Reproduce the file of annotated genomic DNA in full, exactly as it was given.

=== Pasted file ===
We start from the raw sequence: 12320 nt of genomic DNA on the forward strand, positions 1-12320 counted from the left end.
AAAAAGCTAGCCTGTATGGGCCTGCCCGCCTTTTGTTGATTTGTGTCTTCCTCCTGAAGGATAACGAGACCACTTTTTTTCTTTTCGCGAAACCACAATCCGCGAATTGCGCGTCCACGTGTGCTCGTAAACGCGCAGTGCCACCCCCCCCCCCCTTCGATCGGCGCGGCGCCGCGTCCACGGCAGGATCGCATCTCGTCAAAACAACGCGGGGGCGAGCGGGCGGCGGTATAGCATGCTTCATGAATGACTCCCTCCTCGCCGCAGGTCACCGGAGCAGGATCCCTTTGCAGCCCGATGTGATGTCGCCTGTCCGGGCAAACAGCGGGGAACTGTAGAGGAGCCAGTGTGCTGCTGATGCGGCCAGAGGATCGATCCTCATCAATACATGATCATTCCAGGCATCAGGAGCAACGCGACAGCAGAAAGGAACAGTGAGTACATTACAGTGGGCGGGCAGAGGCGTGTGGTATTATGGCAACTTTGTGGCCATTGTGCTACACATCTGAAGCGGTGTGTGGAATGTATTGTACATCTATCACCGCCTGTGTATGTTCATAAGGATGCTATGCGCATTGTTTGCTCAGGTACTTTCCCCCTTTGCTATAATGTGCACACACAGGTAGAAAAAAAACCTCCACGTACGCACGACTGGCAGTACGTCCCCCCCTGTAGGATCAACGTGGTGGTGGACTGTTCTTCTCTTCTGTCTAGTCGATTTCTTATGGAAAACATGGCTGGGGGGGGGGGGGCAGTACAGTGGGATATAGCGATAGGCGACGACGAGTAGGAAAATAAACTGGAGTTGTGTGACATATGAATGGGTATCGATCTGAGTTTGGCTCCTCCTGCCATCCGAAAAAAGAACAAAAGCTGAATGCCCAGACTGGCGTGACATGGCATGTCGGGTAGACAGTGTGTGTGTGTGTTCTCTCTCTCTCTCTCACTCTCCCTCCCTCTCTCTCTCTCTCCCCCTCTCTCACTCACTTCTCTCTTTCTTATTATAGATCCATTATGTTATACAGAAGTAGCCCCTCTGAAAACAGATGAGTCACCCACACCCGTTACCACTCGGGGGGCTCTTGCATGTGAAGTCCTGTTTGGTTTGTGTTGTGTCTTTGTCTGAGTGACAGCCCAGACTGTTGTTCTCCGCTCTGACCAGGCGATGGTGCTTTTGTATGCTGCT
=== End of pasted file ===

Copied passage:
We start from the raw sequence: 12320 nt of genomic DNA on the forward strand, positions 1-12320 counted from the left end.
AAAAAGCTAGCCTGTATGGGCCTGCCCGCCTTTTGTTGATTTGTGTCTTCCTCCTGAAGGATAACGAGACCACTTTTTTTCTTTTCGCGAAACCACAATCCGCGAATTGCGCGTCCACGTGTGCTCGTAAACGCGCAGTGCCACCCCCCCCCCCCTTCGATCGGCGCGGCGCCGCGTCCACGGCAGGATCGCATCTCGTCAAAACAACGCGGGGGCGAGCGGGCGGCGGTATAGCATGCTTCATGAATGACTCCCTCCTCGCCGCAGGTCACCGGAGCAGGATCCCTTTGCAGCCCGATGTGATGTCGCCTGTCCGGGCAAACAGCGGGGAACTGTAGAGGAGCCAGTGTGCTGCTGATGCGGCCAGAGGATCGATCCTCATCAATACATGATCATTCCAGGCATCAGGAGCAACGCGACAGCAGAAAGGAACAGTGAGTACATTACAGTGGGCGGGCAGAGGCGTGTGGTATTATGGCAACTTTGTGGCCATTGTGCTACACATCTGAAGCGGTGTGTGGAATGTATTGTACATCTATCACCGCCTGTGTATGTTCATAAGGATGCTATGCGCATTGTTTGCTCAGGTACTTTCCCCCTTTGCTATAATGTGCACACACAGGTAGAAAAAAAACCTCCACGTACGCACGACTGGCAGTACGTCCCCCCCTGTAGGATCAACGTGGTGGTGGACTGTTCTTCTCTTCTGTCTAGTCGATTTCTTATGGAAAACATGGCTGGGGGGGGGGGGGCAGTACAGTGGGATATAGCGATAGGCGACGACGAGTAGGAAAATAAACTGGAGTTGTGTGACATATGAATGGGTATCGATCTGAGTTTGGCTCCTCCTGCCATCCGAAAAAAGAACAAAAGCTGAATGCCCAGACTGGCGTGACATGGCATGTCGGGTAGACAGTGTGTGTGTGTGTTCTCTCTCTCTCTCTCACTCTCCCTCCCTCTCTCTCTCTCTCCCCCTCTCTCACTCACTTCTCTCTTTCTTATTATAGATCCATTATGTTATACAGAAGTAGCCCCTCTGAAAACAGATGAGTCACCCACACCCGTTACCACTCGGGGGGCTCTTGCATGTGAAGTCCTGTTTGGTTTGTGTTGTGTCTTTGTCTGAGTGACAGCCCAGACTGTTGTTCTCCGCTCTGACCAGGCGATGGTGCTTTTGTATGCTGCT